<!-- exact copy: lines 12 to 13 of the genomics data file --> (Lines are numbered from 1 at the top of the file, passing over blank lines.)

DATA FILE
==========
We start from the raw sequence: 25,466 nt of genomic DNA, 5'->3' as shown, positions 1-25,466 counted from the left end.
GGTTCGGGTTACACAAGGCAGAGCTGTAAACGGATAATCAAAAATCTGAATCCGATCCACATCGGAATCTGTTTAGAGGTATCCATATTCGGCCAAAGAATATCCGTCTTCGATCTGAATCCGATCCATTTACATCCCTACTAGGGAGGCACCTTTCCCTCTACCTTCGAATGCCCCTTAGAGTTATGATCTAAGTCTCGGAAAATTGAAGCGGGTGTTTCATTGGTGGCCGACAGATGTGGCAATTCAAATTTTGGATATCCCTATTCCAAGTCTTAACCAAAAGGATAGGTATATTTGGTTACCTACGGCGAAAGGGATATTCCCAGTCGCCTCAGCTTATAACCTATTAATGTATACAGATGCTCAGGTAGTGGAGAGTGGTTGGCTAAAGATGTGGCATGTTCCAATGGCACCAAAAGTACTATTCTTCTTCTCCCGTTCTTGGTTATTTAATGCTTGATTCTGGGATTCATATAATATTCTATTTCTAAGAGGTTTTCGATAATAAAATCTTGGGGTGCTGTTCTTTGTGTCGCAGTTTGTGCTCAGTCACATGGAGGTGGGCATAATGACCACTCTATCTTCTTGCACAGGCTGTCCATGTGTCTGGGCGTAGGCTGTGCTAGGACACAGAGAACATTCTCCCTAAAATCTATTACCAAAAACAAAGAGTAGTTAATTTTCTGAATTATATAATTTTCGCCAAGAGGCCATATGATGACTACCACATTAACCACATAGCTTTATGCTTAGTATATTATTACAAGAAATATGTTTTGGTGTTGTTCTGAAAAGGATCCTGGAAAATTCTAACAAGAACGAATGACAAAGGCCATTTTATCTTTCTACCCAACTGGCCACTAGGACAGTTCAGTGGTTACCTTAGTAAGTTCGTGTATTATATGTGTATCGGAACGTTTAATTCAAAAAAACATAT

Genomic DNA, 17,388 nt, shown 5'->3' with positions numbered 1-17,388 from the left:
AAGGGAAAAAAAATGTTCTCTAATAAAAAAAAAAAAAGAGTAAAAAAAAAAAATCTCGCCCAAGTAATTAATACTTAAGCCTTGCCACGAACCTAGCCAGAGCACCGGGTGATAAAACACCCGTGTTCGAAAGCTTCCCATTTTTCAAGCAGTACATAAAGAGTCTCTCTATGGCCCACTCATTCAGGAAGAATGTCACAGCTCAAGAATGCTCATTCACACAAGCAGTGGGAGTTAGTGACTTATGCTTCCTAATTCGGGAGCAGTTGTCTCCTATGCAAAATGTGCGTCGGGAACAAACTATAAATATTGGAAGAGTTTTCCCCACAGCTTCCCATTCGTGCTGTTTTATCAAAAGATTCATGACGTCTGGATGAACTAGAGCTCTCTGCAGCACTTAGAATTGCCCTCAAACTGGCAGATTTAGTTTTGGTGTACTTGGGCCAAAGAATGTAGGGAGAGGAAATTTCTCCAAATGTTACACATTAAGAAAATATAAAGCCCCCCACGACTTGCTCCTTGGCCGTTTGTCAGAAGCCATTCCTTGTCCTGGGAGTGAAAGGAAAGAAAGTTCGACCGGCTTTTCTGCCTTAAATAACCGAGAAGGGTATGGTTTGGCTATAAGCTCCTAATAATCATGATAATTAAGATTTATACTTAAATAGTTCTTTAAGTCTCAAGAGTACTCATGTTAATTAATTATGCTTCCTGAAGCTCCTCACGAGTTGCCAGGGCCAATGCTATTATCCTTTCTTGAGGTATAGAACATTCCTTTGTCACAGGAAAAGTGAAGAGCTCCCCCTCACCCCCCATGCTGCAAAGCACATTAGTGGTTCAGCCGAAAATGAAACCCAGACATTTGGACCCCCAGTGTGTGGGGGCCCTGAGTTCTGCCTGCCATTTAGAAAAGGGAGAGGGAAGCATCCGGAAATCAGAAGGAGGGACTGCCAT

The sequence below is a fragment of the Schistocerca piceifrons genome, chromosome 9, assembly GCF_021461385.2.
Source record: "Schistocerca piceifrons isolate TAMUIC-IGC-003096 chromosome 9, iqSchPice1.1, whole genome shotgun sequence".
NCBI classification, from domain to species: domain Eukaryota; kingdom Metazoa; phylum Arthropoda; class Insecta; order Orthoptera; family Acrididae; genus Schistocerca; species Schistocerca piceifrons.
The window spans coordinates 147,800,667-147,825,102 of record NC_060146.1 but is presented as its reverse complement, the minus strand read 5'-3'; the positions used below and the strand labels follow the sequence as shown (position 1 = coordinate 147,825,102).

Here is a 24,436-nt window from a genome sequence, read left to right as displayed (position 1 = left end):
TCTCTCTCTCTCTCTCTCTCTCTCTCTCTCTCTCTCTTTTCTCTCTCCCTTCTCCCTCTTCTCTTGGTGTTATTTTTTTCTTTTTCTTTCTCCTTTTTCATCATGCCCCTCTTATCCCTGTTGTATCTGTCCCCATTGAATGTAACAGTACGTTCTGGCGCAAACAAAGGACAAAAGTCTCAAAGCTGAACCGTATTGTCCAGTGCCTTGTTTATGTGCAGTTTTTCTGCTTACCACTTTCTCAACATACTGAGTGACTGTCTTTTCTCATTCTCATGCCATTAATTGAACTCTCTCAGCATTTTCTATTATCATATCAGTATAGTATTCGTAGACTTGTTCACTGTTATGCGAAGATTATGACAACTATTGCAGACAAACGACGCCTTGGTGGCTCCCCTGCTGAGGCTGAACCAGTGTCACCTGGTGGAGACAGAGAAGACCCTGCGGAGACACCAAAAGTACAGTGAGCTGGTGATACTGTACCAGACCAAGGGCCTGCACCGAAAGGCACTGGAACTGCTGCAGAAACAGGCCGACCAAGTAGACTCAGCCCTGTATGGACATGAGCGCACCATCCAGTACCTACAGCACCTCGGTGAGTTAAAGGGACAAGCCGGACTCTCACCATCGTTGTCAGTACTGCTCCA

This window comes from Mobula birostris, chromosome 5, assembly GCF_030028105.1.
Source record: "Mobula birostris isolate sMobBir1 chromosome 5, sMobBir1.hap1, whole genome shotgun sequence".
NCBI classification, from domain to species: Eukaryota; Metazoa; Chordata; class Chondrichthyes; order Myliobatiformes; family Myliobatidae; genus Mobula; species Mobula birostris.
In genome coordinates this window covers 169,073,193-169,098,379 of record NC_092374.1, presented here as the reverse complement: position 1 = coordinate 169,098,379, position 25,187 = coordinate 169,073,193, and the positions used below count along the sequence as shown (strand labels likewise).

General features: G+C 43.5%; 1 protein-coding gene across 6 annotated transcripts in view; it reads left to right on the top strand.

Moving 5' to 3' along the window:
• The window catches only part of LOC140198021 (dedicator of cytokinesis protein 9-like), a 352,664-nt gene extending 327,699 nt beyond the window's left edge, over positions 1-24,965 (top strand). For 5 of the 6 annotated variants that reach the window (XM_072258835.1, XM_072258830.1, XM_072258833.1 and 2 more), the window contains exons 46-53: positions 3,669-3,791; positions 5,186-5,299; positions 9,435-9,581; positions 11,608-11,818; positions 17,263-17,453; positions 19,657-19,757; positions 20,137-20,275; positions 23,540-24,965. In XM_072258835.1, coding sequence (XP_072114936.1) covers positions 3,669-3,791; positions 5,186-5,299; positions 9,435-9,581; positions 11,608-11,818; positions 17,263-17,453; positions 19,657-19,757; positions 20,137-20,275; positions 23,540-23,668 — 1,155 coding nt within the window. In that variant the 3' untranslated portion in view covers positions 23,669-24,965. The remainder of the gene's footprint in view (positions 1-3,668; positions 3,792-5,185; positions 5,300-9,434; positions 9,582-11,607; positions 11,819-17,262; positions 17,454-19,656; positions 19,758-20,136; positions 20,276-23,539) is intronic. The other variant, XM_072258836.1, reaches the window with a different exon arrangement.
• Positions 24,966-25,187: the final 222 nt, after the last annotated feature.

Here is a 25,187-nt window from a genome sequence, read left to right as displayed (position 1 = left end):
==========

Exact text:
Source record: "Mobula birostris isolate sMobBir1 chromosome 5, sMobBir1.hap1, whole genome shotgun sequence".
NCBI classification, from domain to species: Eukaryota; Metazoa; Chordata; class Chondrichthyes; order Myliobatiformes; family Myliobatidae; genus Mobula; species Mobula birostris.